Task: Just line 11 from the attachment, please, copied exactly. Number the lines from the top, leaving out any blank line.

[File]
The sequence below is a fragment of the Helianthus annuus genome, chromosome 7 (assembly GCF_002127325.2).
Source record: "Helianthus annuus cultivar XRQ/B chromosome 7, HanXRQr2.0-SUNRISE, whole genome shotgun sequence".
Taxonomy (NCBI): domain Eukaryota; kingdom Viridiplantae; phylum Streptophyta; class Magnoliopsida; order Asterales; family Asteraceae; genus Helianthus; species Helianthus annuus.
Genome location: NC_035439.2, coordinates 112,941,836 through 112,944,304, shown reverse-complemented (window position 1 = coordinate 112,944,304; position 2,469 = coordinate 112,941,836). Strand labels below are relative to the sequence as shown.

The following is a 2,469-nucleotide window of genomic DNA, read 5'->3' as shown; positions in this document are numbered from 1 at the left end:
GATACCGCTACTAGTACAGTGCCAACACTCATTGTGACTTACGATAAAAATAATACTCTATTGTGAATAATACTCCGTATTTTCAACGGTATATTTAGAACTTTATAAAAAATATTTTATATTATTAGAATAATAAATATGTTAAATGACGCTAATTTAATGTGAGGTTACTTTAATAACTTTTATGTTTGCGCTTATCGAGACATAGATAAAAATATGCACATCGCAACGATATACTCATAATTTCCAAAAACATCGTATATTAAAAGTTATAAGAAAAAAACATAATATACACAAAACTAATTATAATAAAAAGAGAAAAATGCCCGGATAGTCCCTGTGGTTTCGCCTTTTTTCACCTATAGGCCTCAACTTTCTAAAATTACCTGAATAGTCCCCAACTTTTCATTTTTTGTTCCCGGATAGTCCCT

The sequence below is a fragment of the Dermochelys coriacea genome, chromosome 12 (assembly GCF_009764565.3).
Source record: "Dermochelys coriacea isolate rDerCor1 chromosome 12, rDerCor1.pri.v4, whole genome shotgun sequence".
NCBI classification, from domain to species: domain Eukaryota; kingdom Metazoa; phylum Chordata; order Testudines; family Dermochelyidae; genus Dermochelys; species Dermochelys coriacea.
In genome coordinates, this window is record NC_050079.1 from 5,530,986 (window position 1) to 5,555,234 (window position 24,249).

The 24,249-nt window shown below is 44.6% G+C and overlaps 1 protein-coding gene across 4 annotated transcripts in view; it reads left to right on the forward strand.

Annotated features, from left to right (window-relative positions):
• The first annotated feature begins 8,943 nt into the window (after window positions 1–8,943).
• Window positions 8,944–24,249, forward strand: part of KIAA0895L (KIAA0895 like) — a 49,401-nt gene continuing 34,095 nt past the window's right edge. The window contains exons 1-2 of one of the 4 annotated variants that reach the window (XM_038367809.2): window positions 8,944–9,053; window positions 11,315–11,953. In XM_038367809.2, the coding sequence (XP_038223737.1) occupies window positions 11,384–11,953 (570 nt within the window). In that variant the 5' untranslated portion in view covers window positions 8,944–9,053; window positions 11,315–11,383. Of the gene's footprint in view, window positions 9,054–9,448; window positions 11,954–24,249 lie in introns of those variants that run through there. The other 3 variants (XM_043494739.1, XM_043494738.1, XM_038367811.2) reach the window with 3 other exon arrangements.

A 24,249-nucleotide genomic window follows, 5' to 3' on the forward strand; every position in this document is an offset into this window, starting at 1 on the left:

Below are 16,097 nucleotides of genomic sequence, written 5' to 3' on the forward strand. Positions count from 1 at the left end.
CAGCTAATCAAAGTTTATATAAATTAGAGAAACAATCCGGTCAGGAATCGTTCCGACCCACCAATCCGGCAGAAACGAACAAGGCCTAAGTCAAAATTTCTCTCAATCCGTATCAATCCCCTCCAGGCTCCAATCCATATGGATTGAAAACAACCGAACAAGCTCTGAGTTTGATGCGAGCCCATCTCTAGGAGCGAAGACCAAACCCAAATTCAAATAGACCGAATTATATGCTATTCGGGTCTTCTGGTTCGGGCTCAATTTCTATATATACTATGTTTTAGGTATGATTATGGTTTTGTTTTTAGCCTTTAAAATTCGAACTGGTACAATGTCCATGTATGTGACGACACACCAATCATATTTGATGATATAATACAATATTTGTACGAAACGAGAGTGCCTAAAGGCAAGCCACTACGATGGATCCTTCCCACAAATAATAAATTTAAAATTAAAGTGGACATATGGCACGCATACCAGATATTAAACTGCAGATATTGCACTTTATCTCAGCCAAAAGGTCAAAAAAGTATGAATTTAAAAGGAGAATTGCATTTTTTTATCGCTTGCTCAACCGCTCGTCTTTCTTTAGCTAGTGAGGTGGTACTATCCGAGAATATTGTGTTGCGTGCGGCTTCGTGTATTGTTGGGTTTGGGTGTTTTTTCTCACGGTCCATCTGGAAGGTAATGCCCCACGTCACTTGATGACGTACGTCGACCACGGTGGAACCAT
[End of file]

The 24,249-nt window shown below is 44.6% G+C and overlaps 1 protein-coding gene across 4 annotated transcripts in view; it reads left to right on the forward strand.